100% Finn Foxell: a new sound for the West Londoner
His latest single, Leaders, sticks two much-needed fingers up at the UK’s broken political system. Here’s what Foxell has to say about scary AI tech, Kinder Buenos and herbal teas.
For Finn Foxell, music has always been second nature. Growing up in Shepherd’s Bush, West London with a songwriter dad and a brother who was heavily involved in the grime scene might have had something to do with that. But Foxell’s been writing lyrics on his own since he was just eight years-old.
Now 23, the musician recently released his single Leaders, a punky, antagonistic rebuke to the UK’s sorry state of affairs. On it, Foxell laments the “rich, pompous pricks who judge when all of their kids wanna be like us,” over captivating guitar riffs, evoking Panic Prevention-era Jamie T and slowthai. It’s a much-needed anthem for disenfranchised youth.
“I started working with Jacob Manson, a good friend of mine, a couple of years ago,” Foxell says of the song’s inception. “He was the first person who put me in a space to try out real, guitar-driven music. I’d grown up listening to The Clash and Sex Pistols, but I had no idea where to start if I was to ever do that kind of thing. Jacob helped me make my first football stadium belter.
“Leaders is a record about class, which can get quite tricky,” he continues, “but I still want it to represent the majority and how we’re all fucking feeling, that frustration. I wanted to be inclusive while still making points.”
The track marks a sonic departure from his previous work, though it’s still just as energetic as his more rap-driven releases. Being a part of London music collective Elevation Meditation collective since Year 11, alongside the likes of DJ-producer P‑rallel and rapper Lord Apex, has had an immeasurable impact on Foxell’s journey so far, both musically and personally.
“We were all mutuals – a couple of the boys had gone to dance together, some of us went to primary together,” he continues. “Then we started listening to music, recording at P‑rallel’s who had a mic under his bunk bed. It solidified really quick, and from there we’ve built up this collective mind about where we want to go. It’s like a little brotherhood.”
Since working with Manson, though, Foxell’s “whole creative process has changed”. Before, he’d write lyrics on public transport and polish them up in the studio. “Now, I only hit the studio when I’ve really got something to say,” he says. “It’s been a really satisfying process for me. I feel like I’m becoming more of a songwriter.”
Below, we caught up with Foxell to talk about the latest (and scariest) AI technology, his favourite herbal tea and the importance of being “fucking kind”.
10% Where were you born, where were you raised and where are you now based?
Shepherd’s Bush for all three. I love Bush, but Ladbroke Grove is just as much my home. I love West London, man. I feel very grateful to have grown up there.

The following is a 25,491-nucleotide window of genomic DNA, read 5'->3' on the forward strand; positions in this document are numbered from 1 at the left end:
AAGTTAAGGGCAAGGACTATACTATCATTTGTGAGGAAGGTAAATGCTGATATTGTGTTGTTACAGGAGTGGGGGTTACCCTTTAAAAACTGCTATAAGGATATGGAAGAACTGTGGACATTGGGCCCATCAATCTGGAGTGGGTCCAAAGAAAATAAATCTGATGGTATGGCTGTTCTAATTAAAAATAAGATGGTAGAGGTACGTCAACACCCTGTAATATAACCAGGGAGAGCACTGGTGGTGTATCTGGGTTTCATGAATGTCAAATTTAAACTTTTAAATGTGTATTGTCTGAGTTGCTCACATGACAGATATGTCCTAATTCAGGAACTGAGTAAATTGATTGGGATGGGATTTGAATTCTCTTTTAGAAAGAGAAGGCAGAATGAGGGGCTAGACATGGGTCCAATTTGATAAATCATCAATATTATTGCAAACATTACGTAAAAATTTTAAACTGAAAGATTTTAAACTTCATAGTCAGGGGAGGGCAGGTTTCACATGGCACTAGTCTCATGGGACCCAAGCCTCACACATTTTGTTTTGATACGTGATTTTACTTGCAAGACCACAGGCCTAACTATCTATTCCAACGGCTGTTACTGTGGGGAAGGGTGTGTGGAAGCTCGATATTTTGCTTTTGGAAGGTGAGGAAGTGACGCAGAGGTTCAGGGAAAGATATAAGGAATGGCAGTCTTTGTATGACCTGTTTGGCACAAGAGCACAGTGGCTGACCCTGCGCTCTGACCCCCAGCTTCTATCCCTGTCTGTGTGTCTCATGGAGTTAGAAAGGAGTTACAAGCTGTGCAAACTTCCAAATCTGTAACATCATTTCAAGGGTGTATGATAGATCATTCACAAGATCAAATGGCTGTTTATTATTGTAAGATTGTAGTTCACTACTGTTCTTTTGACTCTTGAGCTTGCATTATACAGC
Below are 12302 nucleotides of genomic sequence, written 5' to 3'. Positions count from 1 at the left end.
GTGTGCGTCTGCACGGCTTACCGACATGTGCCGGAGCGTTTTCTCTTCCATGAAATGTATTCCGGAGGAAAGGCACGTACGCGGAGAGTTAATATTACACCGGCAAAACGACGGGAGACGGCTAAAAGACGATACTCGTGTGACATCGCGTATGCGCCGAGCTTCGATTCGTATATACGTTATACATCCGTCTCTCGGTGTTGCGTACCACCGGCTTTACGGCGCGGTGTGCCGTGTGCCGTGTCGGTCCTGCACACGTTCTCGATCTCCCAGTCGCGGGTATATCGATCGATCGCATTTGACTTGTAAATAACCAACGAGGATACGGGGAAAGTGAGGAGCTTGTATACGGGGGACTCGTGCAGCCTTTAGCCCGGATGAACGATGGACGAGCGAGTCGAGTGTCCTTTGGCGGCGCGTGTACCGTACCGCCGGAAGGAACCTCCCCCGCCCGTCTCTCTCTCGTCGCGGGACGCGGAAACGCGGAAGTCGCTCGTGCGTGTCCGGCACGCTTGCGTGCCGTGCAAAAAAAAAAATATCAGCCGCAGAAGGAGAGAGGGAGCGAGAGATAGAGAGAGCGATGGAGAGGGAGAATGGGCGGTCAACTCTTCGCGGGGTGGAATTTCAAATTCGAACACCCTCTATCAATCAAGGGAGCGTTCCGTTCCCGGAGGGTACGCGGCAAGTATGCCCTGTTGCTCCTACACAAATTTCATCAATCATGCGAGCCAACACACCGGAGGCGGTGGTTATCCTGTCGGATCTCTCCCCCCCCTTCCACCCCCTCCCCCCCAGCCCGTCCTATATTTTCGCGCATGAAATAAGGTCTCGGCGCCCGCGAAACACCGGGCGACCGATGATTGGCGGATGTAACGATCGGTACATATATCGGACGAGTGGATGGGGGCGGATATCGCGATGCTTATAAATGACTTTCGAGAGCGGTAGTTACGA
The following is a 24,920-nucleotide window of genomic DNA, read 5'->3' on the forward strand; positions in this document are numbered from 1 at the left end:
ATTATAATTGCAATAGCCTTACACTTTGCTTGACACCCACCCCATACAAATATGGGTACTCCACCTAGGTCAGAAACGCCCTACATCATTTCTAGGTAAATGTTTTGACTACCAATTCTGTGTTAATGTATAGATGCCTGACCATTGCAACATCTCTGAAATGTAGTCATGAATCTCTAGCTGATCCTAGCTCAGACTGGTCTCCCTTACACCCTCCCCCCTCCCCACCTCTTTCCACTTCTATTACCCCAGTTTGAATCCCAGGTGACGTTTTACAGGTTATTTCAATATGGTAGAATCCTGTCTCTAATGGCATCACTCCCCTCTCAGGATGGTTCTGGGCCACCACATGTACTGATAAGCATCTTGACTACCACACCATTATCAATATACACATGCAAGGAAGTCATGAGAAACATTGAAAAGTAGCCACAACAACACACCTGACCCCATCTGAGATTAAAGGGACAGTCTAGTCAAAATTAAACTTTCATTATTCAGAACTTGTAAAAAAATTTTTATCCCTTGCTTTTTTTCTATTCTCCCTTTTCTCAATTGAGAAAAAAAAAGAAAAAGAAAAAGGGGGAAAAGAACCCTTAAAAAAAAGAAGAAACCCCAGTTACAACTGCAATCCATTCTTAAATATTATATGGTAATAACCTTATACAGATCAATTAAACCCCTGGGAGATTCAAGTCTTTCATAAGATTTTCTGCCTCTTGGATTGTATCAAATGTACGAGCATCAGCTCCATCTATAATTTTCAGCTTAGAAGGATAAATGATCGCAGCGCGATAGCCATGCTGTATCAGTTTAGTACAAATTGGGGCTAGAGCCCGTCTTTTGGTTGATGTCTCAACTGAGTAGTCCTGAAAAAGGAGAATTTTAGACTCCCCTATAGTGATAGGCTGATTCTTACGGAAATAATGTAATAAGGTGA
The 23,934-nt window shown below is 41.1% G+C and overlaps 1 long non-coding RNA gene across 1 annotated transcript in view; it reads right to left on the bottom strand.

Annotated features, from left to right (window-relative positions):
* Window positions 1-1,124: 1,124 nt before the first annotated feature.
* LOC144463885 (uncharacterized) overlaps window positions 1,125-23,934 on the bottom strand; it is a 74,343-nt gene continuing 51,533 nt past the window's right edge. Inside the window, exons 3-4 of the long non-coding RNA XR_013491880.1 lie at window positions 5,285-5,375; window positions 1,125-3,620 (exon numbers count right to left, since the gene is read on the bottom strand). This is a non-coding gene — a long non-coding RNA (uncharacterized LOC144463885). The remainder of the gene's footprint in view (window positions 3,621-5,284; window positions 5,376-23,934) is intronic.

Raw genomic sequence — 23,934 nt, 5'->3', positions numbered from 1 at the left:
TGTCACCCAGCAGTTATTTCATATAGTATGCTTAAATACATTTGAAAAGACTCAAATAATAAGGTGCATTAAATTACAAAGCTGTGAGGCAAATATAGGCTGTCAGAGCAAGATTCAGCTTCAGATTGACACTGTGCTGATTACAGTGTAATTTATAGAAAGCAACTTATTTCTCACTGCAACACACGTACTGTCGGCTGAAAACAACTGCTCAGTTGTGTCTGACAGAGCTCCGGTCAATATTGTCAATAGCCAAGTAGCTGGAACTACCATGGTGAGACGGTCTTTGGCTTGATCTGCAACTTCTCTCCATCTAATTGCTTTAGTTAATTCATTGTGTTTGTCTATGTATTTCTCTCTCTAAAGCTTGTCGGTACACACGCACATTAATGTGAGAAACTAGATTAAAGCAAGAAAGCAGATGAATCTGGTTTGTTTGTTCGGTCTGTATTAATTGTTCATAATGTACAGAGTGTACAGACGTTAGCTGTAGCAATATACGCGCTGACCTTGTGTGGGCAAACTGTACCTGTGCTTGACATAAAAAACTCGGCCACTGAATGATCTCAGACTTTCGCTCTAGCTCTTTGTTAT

20% What kind of emotions and experiences influence your work?
Either trying to not focus on the bad things and have a good time, but also addiction. Quite guessable tales of shit that youth do in London and every corner of the world – I’m trying to personify that in my own little context. I hope it’s all pretty relatable for any young person living in a rat race environment.
30% What’s the most pointless fact you can share?
Did you know that AI has gotten to the point where there’s a piece of equipment that can read human inner voices? It can read the muscle movements in your face, jaw and throat that you make when you’re speaking. It can make out words from that. When we think things in our head, we say them with our muscles.
40% What’s that any good for?
There won’t be anymore torture! There’s no point. You just pop a headset on and know what someone’s thinking. That’s where the money is. So in a way, it’ll save people some proper ache.
50% You rule the world for a day. What’s going down?
If you could redistribute wealth in a day, you’d give it a go, wouldn’t you? In the morning, you’d have to sit down, grab a few financial chiefs and be like, “we need to push this over the line. You’ve got one day, let’s do a few random crypto transfers.” I’d put Elon Musk and Jeff Bezos on checkouts in Lidl as well – or community service. That’d be great.
60% What’s a bad habit you wish you could kick?
I’ve got a bit of a sweet tooth. I like chocolate, man.
70% What’s your chocolate of choice?
Kinder Buenos. And the little Kinder bars, the kids’ ones. They are too good. It’s gonna be a proper long road getting over them.
80% Love, like, hate?
I love tea, I like coffee and I hate camomile. It ain’t it. I want it to be, but it isn’t.
90% What about green tea?
The trick with green tea is that you have to leave the teabag in for a maximum of eight seconds, then add a tiny bit of sugar. It changes the game and turns into a warm iced tea. It’s really nice.
100% What can artists do to help save the world?
Artists can do a lot, whether it’s through messages in their music, pushing community work or general community values, or donating money. There are so many ways we can help this planet. I think the main thing, though, is to start by being nice. There are too many dickheads out there, especially in the music industry. Being nice gets you far, trust me. All that cutthroat shit, there’s no longevity to it. For the sake of your career and making the world a better place, just be fucking kind.